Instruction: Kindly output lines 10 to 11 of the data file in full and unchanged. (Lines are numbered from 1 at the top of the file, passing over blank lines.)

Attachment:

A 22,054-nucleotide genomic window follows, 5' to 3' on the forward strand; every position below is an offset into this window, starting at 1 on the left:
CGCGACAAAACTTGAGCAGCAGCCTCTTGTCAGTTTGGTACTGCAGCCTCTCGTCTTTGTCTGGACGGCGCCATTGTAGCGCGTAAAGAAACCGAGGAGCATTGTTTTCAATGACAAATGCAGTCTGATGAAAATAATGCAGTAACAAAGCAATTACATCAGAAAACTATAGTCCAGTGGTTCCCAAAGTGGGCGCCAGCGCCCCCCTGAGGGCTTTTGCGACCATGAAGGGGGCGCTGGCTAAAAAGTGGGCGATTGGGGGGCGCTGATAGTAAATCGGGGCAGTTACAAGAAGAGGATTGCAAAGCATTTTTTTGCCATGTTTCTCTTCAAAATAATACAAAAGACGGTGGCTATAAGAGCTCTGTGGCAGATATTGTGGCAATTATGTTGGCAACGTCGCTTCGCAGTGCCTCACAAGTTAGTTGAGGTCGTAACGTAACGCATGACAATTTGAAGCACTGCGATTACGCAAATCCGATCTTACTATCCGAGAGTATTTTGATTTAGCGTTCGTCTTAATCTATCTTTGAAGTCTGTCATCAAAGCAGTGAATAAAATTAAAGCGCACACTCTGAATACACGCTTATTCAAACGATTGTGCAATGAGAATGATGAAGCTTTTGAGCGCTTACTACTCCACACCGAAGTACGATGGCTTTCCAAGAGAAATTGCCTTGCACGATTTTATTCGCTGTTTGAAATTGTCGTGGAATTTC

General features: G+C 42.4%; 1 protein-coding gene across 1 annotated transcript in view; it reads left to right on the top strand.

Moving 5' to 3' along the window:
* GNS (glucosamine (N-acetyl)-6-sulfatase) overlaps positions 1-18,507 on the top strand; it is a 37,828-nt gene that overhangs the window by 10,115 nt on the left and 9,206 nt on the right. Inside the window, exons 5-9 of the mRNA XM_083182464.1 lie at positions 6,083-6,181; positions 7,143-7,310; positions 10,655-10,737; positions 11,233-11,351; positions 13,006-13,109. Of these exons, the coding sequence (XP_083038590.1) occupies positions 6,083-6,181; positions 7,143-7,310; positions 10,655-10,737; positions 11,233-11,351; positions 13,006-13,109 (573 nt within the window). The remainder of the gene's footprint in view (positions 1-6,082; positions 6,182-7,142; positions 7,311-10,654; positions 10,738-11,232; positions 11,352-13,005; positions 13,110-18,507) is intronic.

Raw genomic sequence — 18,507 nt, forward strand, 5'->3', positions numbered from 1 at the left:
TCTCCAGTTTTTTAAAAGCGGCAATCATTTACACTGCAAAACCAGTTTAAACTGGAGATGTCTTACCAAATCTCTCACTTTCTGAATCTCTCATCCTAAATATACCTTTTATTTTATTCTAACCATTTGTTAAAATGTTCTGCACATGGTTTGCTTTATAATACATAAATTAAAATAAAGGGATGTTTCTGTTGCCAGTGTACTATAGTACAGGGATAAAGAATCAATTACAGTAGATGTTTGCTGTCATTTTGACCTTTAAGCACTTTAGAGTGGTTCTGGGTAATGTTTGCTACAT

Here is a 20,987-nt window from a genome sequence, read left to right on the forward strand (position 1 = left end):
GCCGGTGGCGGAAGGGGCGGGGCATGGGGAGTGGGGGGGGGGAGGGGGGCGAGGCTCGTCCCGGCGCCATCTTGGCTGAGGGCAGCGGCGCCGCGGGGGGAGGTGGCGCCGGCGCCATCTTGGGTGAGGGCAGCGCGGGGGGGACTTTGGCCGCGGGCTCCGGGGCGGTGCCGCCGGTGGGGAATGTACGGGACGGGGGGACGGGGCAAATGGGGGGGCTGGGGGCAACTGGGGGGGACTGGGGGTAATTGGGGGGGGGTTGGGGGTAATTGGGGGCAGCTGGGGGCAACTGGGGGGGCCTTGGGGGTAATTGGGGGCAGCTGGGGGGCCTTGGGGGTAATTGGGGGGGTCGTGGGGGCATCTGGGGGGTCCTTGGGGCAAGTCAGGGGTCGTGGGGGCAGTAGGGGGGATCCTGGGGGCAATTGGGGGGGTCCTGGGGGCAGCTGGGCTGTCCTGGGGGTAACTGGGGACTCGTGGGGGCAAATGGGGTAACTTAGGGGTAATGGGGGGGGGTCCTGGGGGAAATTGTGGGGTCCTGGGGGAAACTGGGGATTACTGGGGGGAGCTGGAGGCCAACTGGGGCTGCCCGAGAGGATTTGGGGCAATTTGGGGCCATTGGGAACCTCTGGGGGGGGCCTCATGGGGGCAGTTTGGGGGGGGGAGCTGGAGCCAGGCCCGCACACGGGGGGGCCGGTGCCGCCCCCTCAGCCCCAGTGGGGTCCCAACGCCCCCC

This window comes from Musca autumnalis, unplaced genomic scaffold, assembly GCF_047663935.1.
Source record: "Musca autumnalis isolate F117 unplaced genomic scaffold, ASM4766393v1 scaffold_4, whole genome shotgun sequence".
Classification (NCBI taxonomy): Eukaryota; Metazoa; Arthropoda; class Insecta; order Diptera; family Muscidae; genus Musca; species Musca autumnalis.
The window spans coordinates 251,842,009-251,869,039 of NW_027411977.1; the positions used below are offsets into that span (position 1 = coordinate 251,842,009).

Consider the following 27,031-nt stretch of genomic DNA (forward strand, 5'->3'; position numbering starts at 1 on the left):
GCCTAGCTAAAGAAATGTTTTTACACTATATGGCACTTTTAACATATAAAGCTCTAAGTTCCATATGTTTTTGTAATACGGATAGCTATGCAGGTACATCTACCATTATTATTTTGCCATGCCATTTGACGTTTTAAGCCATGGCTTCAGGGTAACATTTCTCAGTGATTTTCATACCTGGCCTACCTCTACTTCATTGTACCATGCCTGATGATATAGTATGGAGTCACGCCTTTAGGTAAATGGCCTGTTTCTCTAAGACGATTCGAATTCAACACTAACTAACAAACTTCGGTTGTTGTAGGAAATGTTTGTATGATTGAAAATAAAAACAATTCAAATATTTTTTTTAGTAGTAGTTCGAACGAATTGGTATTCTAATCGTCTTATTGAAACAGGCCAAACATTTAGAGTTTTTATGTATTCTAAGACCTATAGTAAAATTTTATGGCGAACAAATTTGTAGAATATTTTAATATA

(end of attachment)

This window comes from Musca autumnalis, unplaced genomic scaffold, assembly GCF_047663935.1.
Source record: "Musca autumnalis isolate F117 unplaced genomic scaffold, ASM4766393v1 scaffold_4, whole genome shotgun sequence".